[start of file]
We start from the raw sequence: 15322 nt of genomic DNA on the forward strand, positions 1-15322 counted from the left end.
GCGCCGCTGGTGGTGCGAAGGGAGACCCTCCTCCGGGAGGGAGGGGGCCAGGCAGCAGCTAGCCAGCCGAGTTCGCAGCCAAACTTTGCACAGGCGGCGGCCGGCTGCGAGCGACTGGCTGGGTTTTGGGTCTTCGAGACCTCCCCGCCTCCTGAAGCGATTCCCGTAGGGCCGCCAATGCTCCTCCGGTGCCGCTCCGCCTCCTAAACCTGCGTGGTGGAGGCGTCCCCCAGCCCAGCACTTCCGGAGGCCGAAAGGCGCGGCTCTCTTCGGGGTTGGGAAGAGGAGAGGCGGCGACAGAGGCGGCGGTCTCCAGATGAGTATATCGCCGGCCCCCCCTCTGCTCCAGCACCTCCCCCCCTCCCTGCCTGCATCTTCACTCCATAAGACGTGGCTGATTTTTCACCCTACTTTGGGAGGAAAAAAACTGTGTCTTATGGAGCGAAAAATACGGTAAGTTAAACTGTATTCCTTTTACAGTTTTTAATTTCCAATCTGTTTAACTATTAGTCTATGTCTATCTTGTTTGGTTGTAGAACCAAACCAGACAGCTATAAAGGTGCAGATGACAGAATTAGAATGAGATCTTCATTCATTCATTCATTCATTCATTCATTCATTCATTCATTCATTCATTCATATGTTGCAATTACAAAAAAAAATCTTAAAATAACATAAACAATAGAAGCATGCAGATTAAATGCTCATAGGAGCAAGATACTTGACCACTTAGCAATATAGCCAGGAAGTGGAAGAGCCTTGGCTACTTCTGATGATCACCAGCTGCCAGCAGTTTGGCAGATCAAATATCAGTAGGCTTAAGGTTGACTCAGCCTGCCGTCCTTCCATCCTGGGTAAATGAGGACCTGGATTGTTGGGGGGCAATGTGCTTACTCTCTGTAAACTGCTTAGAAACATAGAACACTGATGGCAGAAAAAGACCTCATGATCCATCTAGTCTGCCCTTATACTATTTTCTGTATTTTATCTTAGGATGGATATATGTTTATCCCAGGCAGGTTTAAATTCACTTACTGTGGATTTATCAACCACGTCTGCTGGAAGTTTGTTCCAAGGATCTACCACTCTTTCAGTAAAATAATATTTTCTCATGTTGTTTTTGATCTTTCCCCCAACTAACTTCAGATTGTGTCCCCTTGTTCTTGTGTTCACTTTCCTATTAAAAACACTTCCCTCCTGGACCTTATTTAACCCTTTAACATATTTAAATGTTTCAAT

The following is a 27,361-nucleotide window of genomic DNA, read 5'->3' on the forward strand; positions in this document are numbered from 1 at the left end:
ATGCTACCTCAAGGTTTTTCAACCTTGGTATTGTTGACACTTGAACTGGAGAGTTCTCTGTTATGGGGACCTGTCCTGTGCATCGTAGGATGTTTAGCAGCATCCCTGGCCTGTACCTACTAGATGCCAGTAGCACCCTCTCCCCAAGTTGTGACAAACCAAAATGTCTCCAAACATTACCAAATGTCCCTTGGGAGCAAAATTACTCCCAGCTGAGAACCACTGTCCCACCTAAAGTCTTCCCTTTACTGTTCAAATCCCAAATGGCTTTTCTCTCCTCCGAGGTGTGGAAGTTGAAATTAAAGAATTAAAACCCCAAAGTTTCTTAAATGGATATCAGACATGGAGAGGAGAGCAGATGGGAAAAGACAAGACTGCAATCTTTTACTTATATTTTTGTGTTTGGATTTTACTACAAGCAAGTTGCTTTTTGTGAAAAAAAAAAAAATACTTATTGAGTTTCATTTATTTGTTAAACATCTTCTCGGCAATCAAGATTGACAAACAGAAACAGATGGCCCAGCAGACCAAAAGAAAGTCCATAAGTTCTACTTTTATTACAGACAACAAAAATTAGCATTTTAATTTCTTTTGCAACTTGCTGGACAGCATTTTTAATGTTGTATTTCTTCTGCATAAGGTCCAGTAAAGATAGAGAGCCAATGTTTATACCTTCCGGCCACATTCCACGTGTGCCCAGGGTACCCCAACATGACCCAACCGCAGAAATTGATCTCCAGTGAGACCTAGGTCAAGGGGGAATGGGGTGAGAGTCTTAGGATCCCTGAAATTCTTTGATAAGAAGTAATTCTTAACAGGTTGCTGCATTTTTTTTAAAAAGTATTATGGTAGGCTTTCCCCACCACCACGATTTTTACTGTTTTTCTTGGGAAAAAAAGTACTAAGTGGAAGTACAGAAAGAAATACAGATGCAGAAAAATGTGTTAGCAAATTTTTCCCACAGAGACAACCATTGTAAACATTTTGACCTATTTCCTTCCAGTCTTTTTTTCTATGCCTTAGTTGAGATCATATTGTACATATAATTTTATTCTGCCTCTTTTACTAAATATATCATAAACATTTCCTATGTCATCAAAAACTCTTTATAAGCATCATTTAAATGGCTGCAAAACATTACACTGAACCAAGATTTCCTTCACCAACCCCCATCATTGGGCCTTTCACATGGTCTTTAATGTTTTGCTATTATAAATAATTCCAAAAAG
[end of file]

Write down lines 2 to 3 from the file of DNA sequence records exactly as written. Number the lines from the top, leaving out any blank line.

GCGCCGCTGGTGGTGCGAAGGGAGACCCTCCTCCGGGAGGGAGGGGGCCAGGCAGCAGCTAGCCAGCCGAGTTCGCAGCCAAACTTTGCACAGGCGGCGGCCGGCTGCGAGCGACTGGCTGGGTTTTGGGTCTTCGAGACCTCCCCGCCTCCTGAAGCGATTCCCGTAGGGCCGCCAATGCTCCTCCGGTGCCGCTCCGCCTCCTAAACCTGCGTGGTGGAGGCGTCCCCCAGCCCAGCACTTCCGGAGGCCGAAAGGCGCGGCTCTCTTCGGGGTTGGGAAGAGGAGAGGCGGCGACAGAGGCGGCGGTCTCCAGATGAGTATATCGCCGGCCCCCCCTCTGCTCCAGCACCTCCCCCCCTCCCTGCCTGCATCTTCACTCCATAAGACGTGGCTGATTTTTCACCCTACTTTGGGAGGAAAAAAACTGTGTCTTATGGAGCGAAAAATACGGTAAGTTAAACTGTATTCCTTTTACAGTTTTTAATTTCCAATCTGTTTAACTATTAGTCTATGTCTATCTTGTTTGGTTGTAGAACCAAACCAGACAGCTATAAAGGTGCAGATGACAGAATTAGAATGAGATCTTCATTCATTCATTCATTCATTCATTCATTCATTCATTCATTCATTCATTCATATGTTGCAATTACAAAAAAAAATCTTAAAATAACATAAACAATAGAAGCATGCAGATTAAATGCTCATAGGAGCAAGATACTTGACCACTTAGCAATATAGCCAGGAAGTGGAAGAGCCTTGGCTACTTCTGATGATCACCAGCTGCCAGCAGTTTGGCAGATCAAATATCAGTAGGCTTAAGGTTGACTCAGCCTGCCGTCCTTCCATCCTGGGTAAATGAGGACCTGGATTGTTGGGGGGCAATGTGCTTACTCTCTGTAAACTGCTTAGAAACATAGAACACTGATGGCAGAAAAAGACCTCATGATCCATCTAGTCTGCCCTTATACTATTTTCTGTATTTTATCTTAGGATGGATATATGTTTATCCCAGGCAGGTTTAAATTCACTTACTGTGGATTTATCAACCACGTCTGCTGGAAGTTTGTTCCAAGGATCTACCACTCTTTCAGTAAAATAATATTTTCTCATGTTGTTTTTGATCTTTCCCCCAACTAACTTCAGATTGTGTCCCCTTGTTCTTGTGTTCACTTTCCTATTAAAAACACTTCCCTCCTGGACCTTATTTAACCCTTTAACATATTTAAATGTTTCAAT

The following is a 27,361-nucleotide window of genomic DNA, read 5'->3' on the forward strand; positions in this document are numbered from 1 at the left end: